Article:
We embody the spirit of motion.
We’re bodies in motion. We’re bodies in motion.
We dig down in the ocean. Swing up to the stars.
We own the moon and the earth. We’re masters of Mars.
We’re bodies in motion. We embody the spirit of motion.
Our ancestors cowered in caves
Afraid of the dark and the thunder.
Wrapped tip in black magic and rage
They were slaves to their hunger.
Now we fly across mountains in planes
We know aII about time and big numbers.
We’re bodies in motion.
We embody the spirit of motion.
2nd response – here:
“I can calculate the motion of heavenly bodies, but not the madness of people.”
This week’s challenge is motion.
I went digging in the archives and came up with these two varieties of motion on the river.
Other movements for your consideration…
“Summer makes me drowsy,
Autumn makes me sing,
Winter’s pretty lousy,
but I hate Spring.”
– Dorothy Parker
It was such a beautiful day and evening here in New York, so utterly spring like. As I type this “weather.com” tells me the temperature is a balmy 44 degrees heading for 38, so good for the flowers.
The forecast says it will rocket up to 50 degrees F (that is 10 Celsius for the rest of the world and 283.15 Kelvin for you nerd photogs out there…) on Friday.
Without further ado I give you SPRING!
I was in Brooklyn at The Gowanus Canal yesterday. Today, in honor of Earth Day, a man spent an hour swimming in it…
The man’s name is Christopher Swain. In 2004, he swam the entire length of the Hudson to support clean water. He is a man who puts his body where his mouth is…
My day was not so adventurous.
I went to Boston to see my parents this Sunday, quite forgetting that today was the Boston Marathon. It was mighty cold as a spectator at the penultimate hill (the one in Newton before Heartbreak Hill). However it was extremely appropriate that I ended this stretch of time with this, my fourth marathon. Of the four that I saw, it is the oldest. The Boston Marathon was first run in 1897 and is the world’s oldest annual marathon race. It has never been cancelled, even during World Wars 1 and 2.
Now the original and still first definition of a marathon is a foot race on a road that goes a distance of 26 miles and 385 yards. However, over the years the definition has expanded to embrace a task of very long duration.
The third marathon I saw this week, on Sunday, was an open rehearsal of a one woman piece, by my old and dear friend, Lisa Wolpe, Producing Artistic Director of the Los Angeles Women’s Shakespeare Company, which she founded in 1993. The show is called Shakespeare and the Alchemy of Gender: In Search Of Shylock. She is on her way to England to perform at Stratford on Avon on April 27th which is one heck of a way to celebrate Katherine and my wedding anniversary! Why a marathon? Back, several years ago (ahem), when I directed Lisa in David Hare’s Fanshen, her interest in Shakespeare was already apparent, as was the fact she was a rare and gifted talent. After college she delved into Shakespeare and in a sense has never come up. This show evolved from a solo show she has been performing for many years and she is still working on it. I doubt she will ever be finished as the best work never is. Down the road, when she brings this piece or it’s companion pieces to your area, or stages a production of Shakespeare or performs, please make sure you see her.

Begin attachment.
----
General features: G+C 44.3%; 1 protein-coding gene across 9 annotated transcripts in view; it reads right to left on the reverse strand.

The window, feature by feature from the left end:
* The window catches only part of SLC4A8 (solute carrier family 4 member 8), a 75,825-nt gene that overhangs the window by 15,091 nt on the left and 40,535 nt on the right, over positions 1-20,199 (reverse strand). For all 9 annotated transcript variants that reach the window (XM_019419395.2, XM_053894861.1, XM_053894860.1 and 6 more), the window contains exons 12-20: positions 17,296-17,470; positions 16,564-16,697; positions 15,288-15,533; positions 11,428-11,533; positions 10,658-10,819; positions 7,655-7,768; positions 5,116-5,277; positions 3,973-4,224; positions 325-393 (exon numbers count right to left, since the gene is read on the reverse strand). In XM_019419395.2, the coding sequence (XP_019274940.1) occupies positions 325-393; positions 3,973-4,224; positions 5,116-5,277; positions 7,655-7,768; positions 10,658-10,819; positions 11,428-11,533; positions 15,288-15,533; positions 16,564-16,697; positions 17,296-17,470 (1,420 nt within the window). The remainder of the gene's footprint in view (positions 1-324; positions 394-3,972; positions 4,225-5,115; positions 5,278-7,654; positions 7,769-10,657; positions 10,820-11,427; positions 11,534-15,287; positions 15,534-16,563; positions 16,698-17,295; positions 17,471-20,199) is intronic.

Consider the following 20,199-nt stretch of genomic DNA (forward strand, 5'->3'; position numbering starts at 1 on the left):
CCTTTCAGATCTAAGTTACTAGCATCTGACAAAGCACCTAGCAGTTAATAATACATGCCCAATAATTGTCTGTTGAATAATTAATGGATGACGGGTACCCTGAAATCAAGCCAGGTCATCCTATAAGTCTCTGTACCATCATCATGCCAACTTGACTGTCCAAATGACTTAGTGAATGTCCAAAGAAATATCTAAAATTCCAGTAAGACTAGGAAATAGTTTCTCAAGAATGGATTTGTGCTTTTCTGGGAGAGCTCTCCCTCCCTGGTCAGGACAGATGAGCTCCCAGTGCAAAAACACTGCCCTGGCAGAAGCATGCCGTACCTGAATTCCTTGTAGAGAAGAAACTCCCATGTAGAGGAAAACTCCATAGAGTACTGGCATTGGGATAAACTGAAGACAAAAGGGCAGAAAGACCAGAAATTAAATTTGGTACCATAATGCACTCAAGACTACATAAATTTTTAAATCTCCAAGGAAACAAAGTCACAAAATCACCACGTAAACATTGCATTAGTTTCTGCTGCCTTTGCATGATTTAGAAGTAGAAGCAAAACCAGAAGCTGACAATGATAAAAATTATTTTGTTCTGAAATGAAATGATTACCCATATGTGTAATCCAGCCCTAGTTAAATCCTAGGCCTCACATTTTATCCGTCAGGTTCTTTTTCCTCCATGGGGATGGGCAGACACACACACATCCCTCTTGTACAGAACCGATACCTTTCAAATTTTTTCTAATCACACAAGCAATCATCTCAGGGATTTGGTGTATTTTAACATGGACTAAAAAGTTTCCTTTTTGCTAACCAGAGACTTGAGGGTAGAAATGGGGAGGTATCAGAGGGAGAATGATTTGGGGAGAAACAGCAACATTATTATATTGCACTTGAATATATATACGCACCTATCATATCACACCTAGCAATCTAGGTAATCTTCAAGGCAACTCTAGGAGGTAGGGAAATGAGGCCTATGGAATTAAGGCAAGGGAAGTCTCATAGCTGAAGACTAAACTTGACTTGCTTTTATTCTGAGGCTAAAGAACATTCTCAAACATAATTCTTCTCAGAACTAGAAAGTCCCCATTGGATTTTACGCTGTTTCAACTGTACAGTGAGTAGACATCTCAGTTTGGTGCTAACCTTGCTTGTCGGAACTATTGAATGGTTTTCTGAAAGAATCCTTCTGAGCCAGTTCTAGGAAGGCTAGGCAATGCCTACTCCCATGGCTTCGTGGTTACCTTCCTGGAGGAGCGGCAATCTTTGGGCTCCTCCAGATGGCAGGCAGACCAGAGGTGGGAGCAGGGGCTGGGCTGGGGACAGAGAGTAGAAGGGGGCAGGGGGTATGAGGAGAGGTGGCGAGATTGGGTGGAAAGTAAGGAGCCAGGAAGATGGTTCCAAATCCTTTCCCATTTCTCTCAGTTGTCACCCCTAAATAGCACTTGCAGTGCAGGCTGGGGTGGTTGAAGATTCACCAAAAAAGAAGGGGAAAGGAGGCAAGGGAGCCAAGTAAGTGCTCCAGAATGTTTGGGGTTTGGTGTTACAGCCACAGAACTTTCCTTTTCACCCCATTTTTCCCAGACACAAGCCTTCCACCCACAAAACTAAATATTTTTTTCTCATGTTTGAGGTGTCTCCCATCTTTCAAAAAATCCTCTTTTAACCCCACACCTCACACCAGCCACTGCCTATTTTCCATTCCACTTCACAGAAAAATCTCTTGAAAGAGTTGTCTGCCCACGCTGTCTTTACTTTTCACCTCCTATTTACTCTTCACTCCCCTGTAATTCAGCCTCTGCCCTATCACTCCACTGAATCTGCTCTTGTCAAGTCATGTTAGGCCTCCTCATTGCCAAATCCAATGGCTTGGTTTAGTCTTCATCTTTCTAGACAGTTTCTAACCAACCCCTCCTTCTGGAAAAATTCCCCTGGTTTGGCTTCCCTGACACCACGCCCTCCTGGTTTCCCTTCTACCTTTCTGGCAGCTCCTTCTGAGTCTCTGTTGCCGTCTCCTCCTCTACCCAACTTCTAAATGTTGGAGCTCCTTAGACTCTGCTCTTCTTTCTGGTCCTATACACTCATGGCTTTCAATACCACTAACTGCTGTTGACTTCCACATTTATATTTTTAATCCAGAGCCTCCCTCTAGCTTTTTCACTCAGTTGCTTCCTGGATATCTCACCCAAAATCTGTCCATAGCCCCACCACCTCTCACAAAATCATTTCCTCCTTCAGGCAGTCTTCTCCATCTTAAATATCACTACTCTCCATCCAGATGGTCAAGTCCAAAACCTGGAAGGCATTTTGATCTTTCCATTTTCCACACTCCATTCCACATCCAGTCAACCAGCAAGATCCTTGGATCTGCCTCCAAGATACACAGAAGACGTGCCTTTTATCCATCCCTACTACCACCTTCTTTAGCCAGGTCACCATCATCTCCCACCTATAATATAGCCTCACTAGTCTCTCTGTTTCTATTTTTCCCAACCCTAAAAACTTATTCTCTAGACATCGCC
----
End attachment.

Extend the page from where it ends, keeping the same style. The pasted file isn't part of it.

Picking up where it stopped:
My second marathon, Saturday, was a showing of slightly less long term, but still old friend, Brad Brown. His piece, Love Gasoline, is at GRIDSPACE in Brooklyn through May 25th. This is an extract, if you will, of Brad’s piece, The Look Stains, which he has been working on since 1987. Unavoidably it is about the passage of time and the effects that the interactions of materials, both organic (including humans) and inorganic, have upon each other. His work is in many museums including MOMA, and The National Gallery and he has also been published. Again please check out his work.
Finally, my first marathon is from my “youngest” friend (and actually it will probably please her to know that is an accurate temporal statement in all senses of the word), Andra Watkins. If you are a regular reader of QH, you know Andra already. If not, she is the author of a novel,To Live Forever: An Afterlife Journey of Meriwether Lewis and a memoir/travel book, Not Without My Father: One Woman’s 444-Mile Walk of the Natchez Trace. This marathon was a Thursday production, the day I received her latest book, Natchez Trace: Tracks in Time A Book of Photography. These three books are linked and you should read them all, in sequence if possible. After, To Live Forever, was published, Andra conceived of the idea that the best way to publicize the book, which takes place for the most part on The Natchez Trace, was to be the first living human to walk the whole thing. This used to be commonplace, although the sensible and/or well off folk rode horses. She used the opportunity to rebuild her relationship with her father which led to Not Without My Father. Now if you are walking 15 miles a day, everyday, you have lots of time on your hands. Sensibly she used the time to take photographs. They are an excellent documentation of the Trace and quite worth seeing even if, unadvisedly, you do not get the first two volumes in the trilogy…
So, just writing this has tired me out. For me and the QH, this is a marathon of words. Five Marathons in one week?
“When we speak the word ”life’,’ it must be understood we are not referring to life as we know it from its surface of fact, but to that fragile, fluctuating center which forms never reach.”
Ailsa’s theme this week is…Centre.
I think we know what is the center of the universe at this moment…
Other centers (Can they hold?)
The Challenge! Early Bird
The date: January 7, 2012.
The time 6:50am
The place: The Saugerties Lighthouse
Other worm catchers: